There’s probably few words in the English language that provoke so much emotion when I hear it spoken– maybe that’s true for you too. There are times in my life where I’d say the word “church” with watery eyes and a heart of gratitude, and other times when I say the word with exasperation and my hands thrown up in the air.
Looking back on life thus far, I can honestly say that church has been both the biggest tangible source of support and encouragement in my life, but has also been the biggest source of frustration and hurt.
There are seasons where I want nothing more than to run from it, and seasons where I long to be wooed by it. It’s been a love-hate relationship if there ever were one.
Often I find myself asked, “How do I find a church that I don’t have major disagreements with?”
And, that’s a good question. In fact, I’ve spent a lot of years asking it myself.
I mean, how awesome would it be to have community, friends, and to embrace a communal process of learning and growing– without having major issues with them? That would be the golden ticket right there.
I think if anyone has set out to discover if such a scenario exists, it’s been me. In the last 10 years I’ve tried out every kind of church I can think of.
Baptist. Congregational. Methodist. Non-denominational. Charismatic…
There’s been a whole long list of places I’ve tried, to the point where I doubt I could remember them all if I wanted to. And honestly, I’ve never found a church where I didn’t have some sort of issue with them.
I’ve come to accept that if you can (a) read for yourself and (b) think for yourself, you are highly unlikely to ever find a church where there’s little to no tension between what you think, and what they think.
A gift or curse? Who knows- it just is what it is.
I even find myself having major disagreements with the church I attend now– and I knew those disagreements existed within 3 minutes of my first visit to the church. My 13 year-old daughter was the first to point it out, as she elbowed me in the side and pointed to the American flag set in the position of honor, to the right of the pulpit (and we all know how I feel about that).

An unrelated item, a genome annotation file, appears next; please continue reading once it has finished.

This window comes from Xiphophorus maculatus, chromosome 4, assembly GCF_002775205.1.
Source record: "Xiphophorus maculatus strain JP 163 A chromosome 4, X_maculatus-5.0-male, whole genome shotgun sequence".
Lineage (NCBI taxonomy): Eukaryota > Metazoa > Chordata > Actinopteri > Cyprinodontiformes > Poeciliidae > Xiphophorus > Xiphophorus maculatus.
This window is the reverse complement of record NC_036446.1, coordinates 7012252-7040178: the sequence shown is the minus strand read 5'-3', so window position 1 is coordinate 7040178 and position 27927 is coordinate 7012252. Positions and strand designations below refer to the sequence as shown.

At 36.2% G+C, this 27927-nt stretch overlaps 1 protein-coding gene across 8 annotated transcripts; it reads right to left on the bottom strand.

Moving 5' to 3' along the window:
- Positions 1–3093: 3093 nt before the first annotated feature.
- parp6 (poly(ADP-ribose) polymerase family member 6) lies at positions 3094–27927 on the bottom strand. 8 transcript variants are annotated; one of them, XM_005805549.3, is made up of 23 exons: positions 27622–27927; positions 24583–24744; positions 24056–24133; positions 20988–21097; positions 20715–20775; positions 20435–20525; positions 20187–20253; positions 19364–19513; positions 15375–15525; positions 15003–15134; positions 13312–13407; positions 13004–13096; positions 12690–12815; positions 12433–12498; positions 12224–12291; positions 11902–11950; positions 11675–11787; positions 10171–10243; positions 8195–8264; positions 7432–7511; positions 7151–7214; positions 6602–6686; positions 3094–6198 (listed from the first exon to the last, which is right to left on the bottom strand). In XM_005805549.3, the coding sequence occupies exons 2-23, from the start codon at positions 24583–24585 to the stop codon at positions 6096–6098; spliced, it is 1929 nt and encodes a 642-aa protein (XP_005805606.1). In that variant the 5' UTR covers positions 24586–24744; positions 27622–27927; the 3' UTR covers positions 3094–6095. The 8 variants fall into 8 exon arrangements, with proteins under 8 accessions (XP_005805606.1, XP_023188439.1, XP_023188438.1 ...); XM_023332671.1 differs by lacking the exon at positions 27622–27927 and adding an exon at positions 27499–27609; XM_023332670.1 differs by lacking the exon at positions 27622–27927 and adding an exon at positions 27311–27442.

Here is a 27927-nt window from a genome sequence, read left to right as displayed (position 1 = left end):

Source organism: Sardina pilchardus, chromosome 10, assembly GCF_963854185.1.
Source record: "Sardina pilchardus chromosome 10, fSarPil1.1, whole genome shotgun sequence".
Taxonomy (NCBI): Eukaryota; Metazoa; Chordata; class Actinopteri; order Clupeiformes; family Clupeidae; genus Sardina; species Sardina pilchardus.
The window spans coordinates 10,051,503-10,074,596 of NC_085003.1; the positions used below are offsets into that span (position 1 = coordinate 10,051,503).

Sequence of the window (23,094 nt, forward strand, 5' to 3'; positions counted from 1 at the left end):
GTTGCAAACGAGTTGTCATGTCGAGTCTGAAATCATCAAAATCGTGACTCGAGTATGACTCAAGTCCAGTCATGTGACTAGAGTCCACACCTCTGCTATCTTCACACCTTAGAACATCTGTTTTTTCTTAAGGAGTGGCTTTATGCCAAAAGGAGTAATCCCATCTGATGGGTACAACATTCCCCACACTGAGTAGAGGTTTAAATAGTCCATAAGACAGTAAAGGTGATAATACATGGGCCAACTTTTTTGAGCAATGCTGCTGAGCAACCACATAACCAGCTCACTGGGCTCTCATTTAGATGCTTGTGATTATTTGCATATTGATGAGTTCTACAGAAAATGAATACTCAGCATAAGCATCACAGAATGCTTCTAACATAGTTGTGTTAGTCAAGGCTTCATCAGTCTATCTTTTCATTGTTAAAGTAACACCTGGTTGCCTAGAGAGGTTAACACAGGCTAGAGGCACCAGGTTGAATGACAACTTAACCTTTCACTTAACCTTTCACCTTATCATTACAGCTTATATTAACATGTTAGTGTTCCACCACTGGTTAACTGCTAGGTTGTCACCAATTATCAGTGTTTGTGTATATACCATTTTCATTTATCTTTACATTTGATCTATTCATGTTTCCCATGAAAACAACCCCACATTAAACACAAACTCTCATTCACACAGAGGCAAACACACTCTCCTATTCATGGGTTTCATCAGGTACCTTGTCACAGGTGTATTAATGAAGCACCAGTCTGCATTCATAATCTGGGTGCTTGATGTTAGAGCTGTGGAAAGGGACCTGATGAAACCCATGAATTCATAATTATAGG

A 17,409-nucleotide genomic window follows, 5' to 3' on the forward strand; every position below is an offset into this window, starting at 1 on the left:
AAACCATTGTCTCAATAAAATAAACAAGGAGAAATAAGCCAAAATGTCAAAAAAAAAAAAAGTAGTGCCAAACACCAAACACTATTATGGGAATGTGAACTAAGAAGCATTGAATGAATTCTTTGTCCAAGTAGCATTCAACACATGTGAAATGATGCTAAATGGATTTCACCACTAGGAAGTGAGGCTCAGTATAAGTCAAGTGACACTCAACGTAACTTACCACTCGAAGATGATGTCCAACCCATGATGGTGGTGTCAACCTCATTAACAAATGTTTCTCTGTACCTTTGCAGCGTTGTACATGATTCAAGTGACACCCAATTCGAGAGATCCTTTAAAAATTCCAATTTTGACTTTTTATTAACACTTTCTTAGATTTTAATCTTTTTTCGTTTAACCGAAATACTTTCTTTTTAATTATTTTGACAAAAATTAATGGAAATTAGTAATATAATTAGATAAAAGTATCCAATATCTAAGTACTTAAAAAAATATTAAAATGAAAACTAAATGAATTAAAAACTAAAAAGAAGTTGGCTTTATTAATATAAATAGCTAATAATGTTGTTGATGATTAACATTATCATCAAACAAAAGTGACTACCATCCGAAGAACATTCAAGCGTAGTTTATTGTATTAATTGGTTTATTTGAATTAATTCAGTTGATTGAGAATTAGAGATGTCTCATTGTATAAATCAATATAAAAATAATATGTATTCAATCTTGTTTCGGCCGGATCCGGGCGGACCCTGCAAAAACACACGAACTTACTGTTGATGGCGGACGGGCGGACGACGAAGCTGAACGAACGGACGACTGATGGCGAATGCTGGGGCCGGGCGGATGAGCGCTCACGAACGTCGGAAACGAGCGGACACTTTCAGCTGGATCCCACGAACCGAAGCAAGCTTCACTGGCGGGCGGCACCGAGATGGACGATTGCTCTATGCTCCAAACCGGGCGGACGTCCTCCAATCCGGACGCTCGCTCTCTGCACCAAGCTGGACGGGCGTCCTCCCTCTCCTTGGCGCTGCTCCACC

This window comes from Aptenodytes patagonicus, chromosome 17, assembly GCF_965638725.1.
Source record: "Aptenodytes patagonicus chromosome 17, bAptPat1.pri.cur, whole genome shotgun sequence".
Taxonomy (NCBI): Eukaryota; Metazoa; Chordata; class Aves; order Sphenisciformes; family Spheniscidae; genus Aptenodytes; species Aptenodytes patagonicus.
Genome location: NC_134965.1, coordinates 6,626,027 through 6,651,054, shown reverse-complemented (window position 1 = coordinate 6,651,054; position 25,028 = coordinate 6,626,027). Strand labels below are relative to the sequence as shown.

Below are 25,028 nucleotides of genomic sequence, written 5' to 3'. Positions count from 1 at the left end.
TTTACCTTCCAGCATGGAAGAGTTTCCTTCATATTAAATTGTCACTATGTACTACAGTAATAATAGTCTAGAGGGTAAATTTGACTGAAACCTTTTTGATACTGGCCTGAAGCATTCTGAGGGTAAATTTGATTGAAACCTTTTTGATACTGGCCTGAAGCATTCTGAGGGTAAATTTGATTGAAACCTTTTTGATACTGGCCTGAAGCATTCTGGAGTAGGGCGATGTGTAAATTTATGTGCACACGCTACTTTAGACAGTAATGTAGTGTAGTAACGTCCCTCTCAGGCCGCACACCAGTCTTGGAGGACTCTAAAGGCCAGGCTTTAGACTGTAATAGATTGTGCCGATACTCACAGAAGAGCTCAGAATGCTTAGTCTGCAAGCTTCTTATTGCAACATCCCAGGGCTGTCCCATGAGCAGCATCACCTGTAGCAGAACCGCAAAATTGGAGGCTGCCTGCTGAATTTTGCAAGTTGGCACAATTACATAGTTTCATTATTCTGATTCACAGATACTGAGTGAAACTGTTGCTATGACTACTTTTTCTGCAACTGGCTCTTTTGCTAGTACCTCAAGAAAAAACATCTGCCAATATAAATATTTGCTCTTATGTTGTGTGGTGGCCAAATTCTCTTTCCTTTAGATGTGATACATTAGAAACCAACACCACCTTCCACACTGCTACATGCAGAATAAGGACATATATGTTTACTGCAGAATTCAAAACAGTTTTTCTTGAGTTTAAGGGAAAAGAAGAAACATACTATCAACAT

Yet, even with full knowledge we were attending a church that most likely had radically different views than my own, we knew we needed to plug in somewhere, and that when it comes to attending a church one has disagreements with, everywhere is somehow the same.
And this brings me to the answer to the question as I have discovered it.
“How do I avoid attending a church I have disagreements with?”
Really, stay home. Keep your comfy clothes on, and don’t worry about how many people are in line for the shower. Just don’t even bother.
If you want to avoid attending a church where you have major issues with them, don’t go anywhere, because as long as you can read and think for yourself, everywhere will somehow be the same.
A few summers ago I was sitting with my friend Frank Schaeffer in his back yard in Massachusetts. We poured a fresh cup of coffee, pulled up some adirondack chairs, and chatted about life and this thing we call “church.” During that conversation he said something I’ve said before, and that continues to stick with me:
“The only way to avoid attending a church you have serious disagreements with is to become a church of one person.”
Frank was right. He’s still right. The only sure-way to avoid attending a church you have disagreements with is to make your own, and to not invite anyone else to join.
If you want to avoid attending a church you have disagreements with, just stay home.
If you’re interested in exploring what it means to follow Jesus in the context of a group of people who may express varying degrees of brokenness and beauty, ignorance and wisdom, or peace and tension, all while seeing where this uncharted path may lead us, then there are plenty of churches that will have room for you.
As for me? I’ve tried a church of one, and I find it unfulfilling. Instead, I choose to embrace the only alternative that exists.